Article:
Relax… Bryan says it won’t be like this…
Today, I offer you two views of the new bill to allow patrons to carry firearms into bars and restaurants that serve alcohol. There’s Cindi Scoppe’s “Armed, untrained and cruising the bars.” (And I’m not at all convinced she was unaware of the double entendre implication of “cruising,” just to take it to an unexpected level.) Excerpt:
YOU’RE IN A bar in the early morning hours, and there’s a guy across the room who’s drinking heavily, who keeps glaring at you. It’s more than a little unsettling, because you know South Carolina now allows concealed-weapons-permit holders to carry guns into bars. You also know that the Legislature watered down the training requirements when it passed the guns-in-bars provision. And you know that South Carolina has an extremely liberal stand-your-ground law, which allows you to use lethal force if you feel threatened.
So when the drunk across the room suddenly reaches inside his jacket, you pull your own pistol and shoot.
Only you’re not the best aim, so you hit his companion.
And it turns out that he was reaching for his ringing cell phone.
That scenario was described to me a year ago by a Republican senator who was troubled by the obsession of some of his colleagues with lifting the state’s restriction on carrying concealed weapons into establishments that sell alcohol. Clearly, his scenario won’t play out every day once the guns-in-bars legislation becomes law. (The bill still must be signed by the governor, and she can’t do that until a ratification session, which can’t happen until at least next week because the Legislature is taking the week off due to the possibility of snow.) It won’t happen every month, and probably not every year. But it’s not much of a stretch to imagine it could happen once or twice….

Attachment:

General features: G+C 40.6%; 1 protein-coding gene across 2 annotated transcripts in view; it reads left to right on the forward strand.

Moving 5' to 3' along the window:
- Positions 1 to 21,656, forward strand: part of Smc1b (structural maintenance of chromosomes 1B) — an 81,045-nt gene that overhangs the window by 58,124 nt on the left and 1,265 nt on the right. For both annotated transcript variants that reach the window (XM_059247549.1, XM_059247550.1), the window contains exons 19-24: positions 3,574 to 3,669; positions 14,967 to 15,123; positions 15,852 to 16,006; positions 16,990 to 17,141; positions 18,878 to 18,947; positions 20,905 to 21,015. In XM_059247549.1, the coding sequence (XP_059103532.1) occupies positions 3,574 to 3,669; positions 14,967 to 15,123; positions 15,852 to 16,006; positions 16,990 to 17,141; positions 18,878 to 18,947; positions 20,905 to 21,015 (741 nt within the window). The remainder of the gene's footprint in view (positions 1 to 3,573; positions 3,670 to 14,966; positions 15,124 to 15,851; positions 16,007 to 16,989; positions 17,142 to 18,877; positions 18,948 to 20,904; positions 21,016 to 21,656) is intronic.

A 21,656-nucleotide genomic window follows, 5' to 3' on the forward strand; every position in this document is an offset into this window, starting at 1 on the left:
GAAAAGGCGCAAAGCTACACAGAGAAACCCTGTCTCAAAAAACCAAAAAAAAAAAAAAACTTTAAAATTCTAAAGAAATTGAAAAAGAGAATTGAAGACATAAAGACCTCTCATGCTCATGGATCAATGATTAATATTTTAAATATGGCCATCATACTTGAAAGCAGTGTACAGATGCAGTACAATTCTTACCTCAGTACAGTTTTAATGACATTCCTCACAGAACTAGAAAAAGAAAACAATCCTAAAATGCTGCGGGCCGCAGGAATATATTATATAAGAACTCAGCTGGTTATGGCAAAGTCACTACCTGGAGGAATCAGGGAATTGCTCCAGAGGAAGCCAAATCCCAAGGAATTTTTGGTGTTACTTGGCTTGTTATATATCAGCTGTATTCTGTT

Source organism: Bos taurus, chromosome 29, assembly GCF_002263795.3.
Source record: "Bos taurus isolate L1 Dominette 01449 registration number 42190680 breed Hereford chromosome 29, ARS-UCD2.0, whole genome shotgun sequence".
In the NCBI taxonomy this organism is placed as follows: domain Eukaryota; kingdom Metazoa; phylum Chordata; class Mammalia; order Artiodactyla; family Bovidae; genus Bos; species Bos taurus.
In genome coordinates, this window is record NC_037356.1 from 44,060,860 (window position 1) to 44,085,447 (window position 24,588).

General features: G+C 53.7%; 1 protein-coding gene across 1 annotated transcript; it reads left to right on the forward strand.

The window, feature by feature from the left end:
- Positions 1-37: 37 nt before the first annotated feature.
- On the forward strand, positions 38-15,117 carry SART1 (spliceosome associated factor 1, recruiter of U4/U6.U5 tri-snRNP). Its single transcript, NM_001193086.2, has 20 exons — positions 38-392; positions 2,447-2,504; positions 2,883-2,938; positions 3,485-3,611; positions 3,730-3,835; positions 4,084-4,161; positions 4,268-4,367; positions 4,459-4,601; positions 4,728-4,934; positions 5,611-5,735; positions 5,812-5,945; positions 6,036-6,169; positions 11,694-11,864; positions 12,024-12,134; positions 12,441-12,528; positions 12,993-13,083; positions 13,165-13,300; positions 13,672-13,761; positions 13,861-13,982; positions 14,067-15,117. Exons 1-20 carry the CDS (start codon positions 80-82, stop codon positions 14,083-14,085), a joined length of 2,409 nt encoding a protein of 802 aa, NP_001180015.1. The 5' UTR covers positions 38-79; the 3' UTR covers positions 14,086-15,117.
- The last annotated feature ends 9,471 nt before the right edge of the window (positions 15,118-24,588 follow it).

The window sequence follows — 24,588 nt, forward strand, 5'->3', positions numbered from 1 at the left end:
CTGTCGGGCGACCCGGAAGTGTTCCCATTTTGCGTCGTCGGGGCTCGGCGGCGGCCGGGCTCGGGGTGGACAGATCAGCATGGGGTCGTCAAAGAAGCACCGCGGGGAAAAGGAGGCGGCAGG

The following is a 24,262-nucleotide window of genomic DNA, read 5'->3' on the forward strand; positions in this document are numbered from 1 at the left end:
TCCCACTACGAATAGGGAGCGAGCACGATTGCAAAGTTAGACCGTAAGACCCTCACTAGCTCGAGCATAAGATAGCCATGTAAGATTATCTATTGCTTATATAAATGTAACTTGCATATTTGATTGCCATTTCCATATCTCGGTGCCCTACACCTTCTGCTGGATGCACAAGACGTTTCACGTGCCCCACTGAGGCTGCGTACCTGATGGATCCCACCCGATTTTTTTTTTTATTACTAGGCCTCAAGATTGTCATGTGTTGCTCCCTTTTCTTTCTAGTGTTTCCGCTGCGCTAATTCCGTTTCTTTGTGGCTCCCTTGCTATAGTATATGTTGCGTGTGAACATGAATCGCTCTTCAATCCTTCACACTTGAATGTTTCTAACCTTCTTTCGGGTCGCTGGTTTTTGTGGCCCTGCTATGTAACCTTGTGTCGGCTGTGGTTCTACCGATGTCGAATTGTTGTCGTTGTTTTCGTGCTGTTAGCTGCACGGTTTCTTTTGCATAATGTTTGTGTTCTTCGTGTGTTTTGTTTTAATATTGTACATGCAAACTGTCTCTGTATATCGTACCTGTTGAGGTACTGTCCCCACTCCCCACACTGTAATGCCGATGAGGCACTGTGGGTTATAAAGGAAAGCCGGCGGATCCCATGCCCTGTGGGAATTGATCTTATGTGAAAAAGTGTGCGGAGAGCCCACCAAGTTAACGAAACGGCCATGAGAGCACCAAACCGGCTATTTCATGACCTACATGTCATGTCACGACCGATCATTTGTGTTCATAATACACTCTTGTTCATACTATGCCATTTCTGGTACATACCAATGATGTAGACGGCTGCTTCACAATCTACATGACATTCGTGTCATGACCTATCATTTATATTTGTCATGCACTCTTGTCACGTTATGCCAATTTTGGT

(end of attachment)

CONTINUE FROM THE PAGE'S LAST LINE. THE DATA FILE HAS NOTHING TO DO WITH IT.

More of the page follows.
And then there’s our own Bryan Caskey, who seems to have hit his stride as a blogger with this topic, combining his knowledge of the law and his love and respect for guns (and rifles, too, I assume). He reports via email:
On Friday I got my post up about the CWP bill, and boy, did it take off, traffic-wise. I normally get a couple hundred hits on my whole blog during an active day, but my CWP bill post got over 300 hits alone…and counting. What’s more amazing to me is that the post has received 51 “likes” via the Facebook button. I think my record for “likes” on a post is maybe 2. For my blog to penetrate to Facebook, someone else has to pick it up, since I don’t use Facebook.
Pageviews is one thing, but having someone hit that “like” button on Facebook is different – it requires actual clicking interaction from the reader than simply doing nothing. Anyway, just thought I’d pass that along and toot my own horn a little.
As always, feel free to link or disregard.
And of course, I prefer to link. Good for Bryan. Basically, he was dissatisfied with reporting on the bill itself, and decided to provide a detailed, dispassionate analysis. He did so quite well. Just as he says he learned a good deal from the 8-hour CWP course that would no longer be required under this bill (which he thinks is a bad thing about the bill), I learned a good bit from his post.
He saw good and bad in the bill — but neither as much good as most gun lovers would like, nor as much bad as those of us who say, Yeah, that’s just what was missing in SC — a new law saying its OK to pack heat in bars (people like Cindi, and to some extent me) — think.
Here’s the weirdest aspect, to me. After explaining that the bill would still allow bar and restaurant owners to declare their establishments gun-free zones by posting signs, Bryan adds this:
Additionally, even if the bar or restaurant doesn’t post the sign, they can still request that any particular person carrying concealed leave on a case-by-case basis. If that person refuses to leave, same penalty as above. So if you’re a bar or restaurant, you can either chose to have an entirely gun free zone, or a selectively gun free zone….
Yeahhhh… I’m just trying to imagine a bar owner with the cojones to carry that off. Think about it — the only time a proprietor might intervene in such a manner is when there’s a tense situation, right? You know, the kind where he goes, “Well, normally I’d allow guns (hence no sign), but THIS guy’s worrying me right now…” The guy’s packing heat, he’s apparently losing it, and you’re going to change the rules on him now? If Gary Cooper, or better yet Wyatt Earp, came back to life and opened a bar in Five Points, maybe. But I don’t know who else would manage that.
Anyway, Bryan’s post is helpful and informative. I recommend it. And he now has 86 “likes” on Facebook.